You'll hear this time and time again, but remember, driving is a privilege, not a right. When you're behind the wheel, it's important for first-time drivers to remember how many people are trusting you to drive responsibly. Having said that, let's go over the steps to take in order to get your West Virginia driver's license, before you head out to your local West Virginia Division of Motor Vehicles office.
Applying for the First Time
You can obtain your learner's permit when you're 15, but you must be 16 to get your license, and have held the permit for 6 infraction-free months. Taking a driver education course is optional, but it can help make you a better driver.
Once you are of age to obtain your driver's license, it's a good idea to take a practice test first. It's also a wise decision to pick up a copy of the "Safe Driving Handbook" at your local DMV office.
When you're ready to apply for your license, you'll need to remember:
- To take your certified birth certificate.
- To take your Social Security card.
- To take 2 proofs of West Virginia residency.
- To take your valid school enrollment form (if you're younger than 18 and applying for a instruction permit or license).
- If for any reason you've changed your name along the way, you'll need to provide proof such as an original or certified copy of a certified marriage license, divorce decree, or court order.
- If you already have your driver's license from another state and have just moved to West Virginia, you'll need to present your license from your old state and provide a certified driving record, too.
For more specific information regarding obtaining your West Virginia driver's license for the first time, including handbooks, application forms, exam locations, practice tests, and scheduling tests, visit WVDOT Driver's License Information.
Ready to start driving?
Take these tips into consideration.
- Always wear your seat belt. You can make your passengers buckle up, too. You're the one driving, right?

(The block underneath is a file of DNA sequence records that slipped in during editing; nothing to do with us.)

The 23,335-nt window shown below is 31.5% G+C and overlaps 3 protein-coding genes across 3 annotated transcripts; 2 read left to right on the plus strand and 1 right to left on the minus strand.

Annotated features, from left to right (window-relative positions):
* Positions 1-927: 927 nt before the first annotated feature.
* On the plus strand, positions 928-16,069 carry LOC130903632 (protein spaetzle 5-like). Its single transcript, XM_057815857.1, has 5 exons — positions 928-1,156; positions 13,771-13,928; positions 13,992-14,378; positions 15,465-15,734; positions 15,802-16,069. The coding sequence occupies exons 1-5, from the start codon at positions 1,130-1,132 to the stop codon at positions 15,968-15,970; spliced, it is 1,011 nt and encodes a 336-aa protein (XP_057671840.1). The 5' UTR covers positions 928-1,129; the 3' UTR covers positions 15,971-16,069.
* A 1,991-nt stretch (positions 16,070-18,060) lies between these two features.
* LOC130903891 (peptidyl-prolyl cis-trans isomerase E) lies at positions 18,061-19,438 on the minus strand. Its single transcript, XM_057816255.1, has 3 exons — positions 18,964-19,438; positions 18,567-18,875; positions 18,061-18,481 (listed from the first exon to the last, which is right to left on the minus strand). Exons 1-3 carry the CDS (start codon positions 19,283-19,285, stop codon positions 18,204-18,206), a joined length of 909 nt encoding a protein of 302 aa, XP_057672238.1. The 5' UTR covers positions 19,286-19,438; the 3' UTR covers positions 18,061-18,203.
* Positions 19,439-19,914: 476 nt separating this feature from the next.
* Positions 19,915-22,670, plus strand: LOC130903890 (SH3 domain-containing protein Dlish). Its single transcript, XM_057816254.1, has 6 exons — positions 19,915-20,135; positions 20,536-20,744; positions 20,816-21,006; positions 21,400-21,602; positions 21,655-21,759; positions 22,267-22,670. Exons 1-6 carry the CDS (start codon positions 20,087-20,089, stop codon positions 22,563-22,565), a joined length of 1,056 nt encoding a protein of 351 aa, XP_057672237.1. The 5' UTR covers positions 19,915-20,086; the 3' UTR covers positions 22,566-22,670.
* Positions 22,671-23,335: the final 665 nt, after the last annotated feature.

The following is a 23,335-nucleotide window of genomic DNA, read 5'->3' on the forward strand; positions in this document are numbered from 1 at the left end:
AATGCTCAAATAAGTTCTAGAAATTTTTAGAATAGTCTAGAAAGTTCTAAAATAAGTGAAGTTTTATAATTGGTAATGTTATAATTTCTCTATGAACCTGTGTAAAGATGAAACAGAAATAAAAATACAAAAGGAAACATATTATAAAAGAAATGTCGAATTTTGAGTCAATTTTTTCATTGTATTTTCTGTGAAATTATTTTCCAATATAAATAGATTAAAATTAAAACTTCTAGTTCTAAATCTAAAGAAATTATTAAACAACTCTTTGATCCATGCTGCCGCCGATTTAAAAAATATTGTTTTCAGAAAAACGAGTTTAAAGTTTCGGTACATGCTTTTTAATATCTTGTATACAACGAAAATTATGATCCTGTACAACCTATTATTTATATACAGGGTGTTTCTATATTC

- Before you begin to drive, check your seat adjustment, headrest adjustment, and mirror adjustments, and make sure your windshield is clean. You may also want to make sure your car has enough gas in it before you take off.
- Never try to cram too many people into your vehicle. Sure, your best friend and her two cousins may need a ride to the game, but once you run out of available seat belts, that's it.
- Get complete directions when driving to an unfamiliar place.
- Always obey the speed limits. Speeding along above the limit doesn't make you look cool. It makes you look as if you have a death wish. And if your neighbors see you? That's right; Mom and Dad can take your license.
- Always follow the color rules: Green means go (after you've made sure the intersection is clear), yellow means slow to a stop (it's not your signal to speed up and beat the red light), and red means stop. Period.
- Use turn signals to indicate your intention to turn or to change lanes. Always check your rearview mirror to make sure the next lane is clear before you move into it.
- Don't blast the radio. You might be dying to jam that new CD, but in the meantime you could also miss hearing a siren or a horn that could warn you of possible danger.
- Carry a cell phone, calling card, or some extra change for a payphone with you. You never know when you're going to have car trouble or possibly an accident. It's also a good idea to keep some extra gas money stowed away, too.
- Never talk on the phone, put on makeup, fix your hair, or eat while driving. If it's that important, pull off the road.
- Be on the lookout for pedestrians, motorcyclists, and bicyclists.
- Maintain your car. This means using good quality tires and making sure they are inflated to the right pressure (check your owner's manual for what is right for your tires and car), regularly checking or changing your oil, staying full of windshield washer fluid, and paying attention to any odd noises or feelings as you're driving. Unless you're an auto whiz, everything else can be left up to Dad or Jiffy Lube.
- Pay attention to the weather and driving conditions and drive accordingly. Remember, night and rain aren't the only conditions for using headlights; using them during the day helps other drivers see you. If your car has been parked outside during a snow storm, or you've backed into a snow bank, check the exhaust pipes to make sure they are clear before starting up the car. If your pipes are clogged, it's possible to die from carbon monoxide poisoning.
- Never, ever, under any circumstances, get into a vehicle with a person who has been drinking or using drugs. Never, ever, under any circumstances, attempt to drive your own vehicle under the influence of alcohol or drugs. Get another sober driver or call your parents.
- Lastly, don't drive like you own the road, because you don't. Drive like you own the car. And your life.